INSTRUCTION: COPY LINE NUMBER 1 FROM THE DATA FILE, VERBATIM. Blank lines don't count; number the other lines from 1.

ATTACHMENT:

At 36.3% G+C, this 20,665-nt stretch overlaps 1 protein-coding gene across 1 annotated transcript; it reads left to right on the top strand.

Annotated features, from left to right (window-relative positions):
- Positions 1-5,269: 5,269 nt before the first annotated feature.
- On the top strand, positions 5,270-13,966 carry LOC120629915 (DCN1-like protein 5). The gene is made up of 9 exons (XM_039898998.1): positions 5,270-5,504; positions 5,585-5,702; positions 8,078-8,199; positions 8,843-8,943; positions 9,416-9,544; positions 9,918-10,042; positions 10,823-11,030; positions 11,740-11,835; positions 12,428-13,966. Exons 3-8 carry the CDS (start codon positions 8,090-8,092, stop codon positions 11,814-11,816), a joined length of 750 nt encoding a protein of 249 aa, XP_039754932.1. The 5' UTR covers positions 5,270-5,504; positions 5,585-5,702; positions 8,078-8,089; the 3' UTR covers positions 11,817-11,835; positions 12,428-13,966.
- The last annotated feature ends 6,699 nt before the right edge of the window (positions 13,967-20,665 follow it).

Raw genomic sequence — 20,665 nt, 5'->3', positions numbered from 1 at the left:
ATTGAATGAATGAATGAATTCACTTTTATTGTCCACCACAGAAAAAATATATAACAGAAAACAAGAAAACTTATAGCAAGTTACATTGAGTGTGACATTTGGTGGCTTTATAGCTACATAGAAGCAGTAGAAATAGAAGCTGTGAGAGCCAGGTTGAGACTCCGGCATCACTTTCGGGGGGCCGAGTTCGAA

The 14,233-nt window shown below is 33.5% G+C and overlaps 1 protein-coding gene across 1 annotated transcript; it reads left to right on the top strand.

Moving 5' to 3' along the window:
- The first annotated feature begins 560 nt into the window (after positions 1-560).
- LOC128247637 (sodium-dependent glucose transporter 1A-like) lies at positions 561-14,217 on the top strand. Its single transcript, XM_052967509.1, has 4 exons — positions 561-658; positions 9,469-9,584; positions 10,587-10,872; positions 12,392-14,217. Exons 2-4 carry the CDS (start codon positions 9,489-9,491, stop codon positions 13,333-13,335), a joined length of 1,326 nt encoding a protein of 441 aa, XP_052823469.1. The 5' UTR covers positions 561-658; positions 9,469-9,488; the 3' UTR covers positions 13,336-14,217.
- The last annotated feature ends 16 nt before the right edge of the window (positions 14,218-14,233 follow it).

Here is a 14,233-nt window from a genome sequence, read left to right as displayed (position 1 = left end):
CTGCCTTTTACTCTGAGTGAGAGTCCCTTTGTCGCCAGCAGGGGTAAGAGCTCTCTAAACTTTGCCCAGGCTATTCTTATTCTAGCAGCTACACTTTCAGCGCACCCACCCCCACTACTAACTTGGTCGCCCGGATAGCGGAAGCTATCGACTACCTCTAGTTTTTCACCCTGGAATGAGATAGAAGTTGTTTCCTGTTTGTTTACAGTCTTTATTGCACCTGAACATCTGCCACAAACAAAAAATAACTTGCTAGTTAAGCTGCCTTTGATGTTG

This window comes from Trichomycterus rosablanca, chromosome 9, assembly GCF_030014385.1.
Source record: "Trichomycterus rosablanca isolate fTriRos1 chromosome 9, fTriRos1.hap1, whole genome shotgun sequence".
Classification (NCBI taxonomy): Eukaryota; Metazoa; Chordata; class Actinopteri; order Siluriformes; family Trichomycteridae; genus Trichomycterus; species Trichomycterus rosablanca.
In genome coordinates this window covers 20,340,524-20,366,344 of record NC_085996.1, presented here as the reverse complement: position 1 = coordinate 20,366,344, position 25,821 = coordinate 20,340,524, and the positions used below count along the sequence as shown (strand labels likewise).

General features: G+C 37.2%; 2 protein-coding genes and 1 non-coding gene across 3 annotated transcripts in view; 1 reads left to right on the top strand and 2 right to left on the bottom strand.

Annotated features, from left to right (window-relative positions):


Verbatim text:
At 36.3% G+C, this 20,665-nt stretch overlaps 1 protein-coding gene across 1 annotated transcript; it reads left to right on the top strand.